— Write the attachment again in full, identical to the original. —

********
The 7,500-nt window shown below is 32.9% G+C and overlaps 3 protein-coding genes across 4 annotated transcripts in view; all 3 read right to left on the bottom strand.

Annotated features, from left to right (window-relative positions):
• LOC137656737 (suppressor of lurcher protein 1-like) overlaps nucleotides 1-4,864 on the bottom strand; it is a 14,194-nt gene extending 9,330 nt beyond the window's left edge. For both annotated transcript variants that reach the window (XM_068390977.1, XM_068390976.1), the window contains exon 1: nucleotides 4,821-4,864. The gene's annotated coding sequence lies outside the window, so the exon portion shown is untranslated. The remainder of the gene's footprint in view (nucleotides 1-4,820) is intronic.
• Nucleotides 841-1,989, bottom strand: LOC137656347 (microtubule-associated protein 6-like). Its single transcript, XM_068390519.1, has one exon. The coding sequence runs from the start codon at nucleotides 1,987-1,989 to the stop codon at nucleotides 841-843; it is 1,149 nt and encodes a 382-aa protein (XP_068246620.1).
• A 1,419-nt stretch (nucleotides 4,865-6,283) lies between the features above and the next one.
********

The 7,500-nt window shown below is 32.9% G+C and overlaps 3 protein-coding genes across 4 annotated transcripts in view; all 3 read right to left on the bottom strand.

Annotated features, from left to right (window-relative positions):
• LOC137656737 (suppressor of lurcher protein 1-like) overlaps nucleotides 1-4,864 on the bottom strand; it is a 14,194-nt gene extending 9,330 nt beyond the window's left edge. For both annotated transcript variants that reach the window (XM_068390977.1, XM_068390976.1), the window contains exon 1: nucleotides 4,821-4,864. The gene's annotated coding sequence lies outside the window, so the exon portion shown is untranslated. The remainder of the gene's footprint in view (nucleotides 1-4,820) is intronic.
• Nucleotides 841-1,989, bottom strand: LOC137656347 (microtubule-associated protein 6-like). Its single transcript, XM_068390519.1, has one exon. The coding sequence runs from the start codon at nucleotides 1,987-1,989 to the stop codon at nucleotides 841-843; it is 1,149 nt and encodes a 382-aa protein (XP_068246620.1).
• A 1,419-nt stretch (nucleotides 4,865-6,283) lies between the features above and the next one.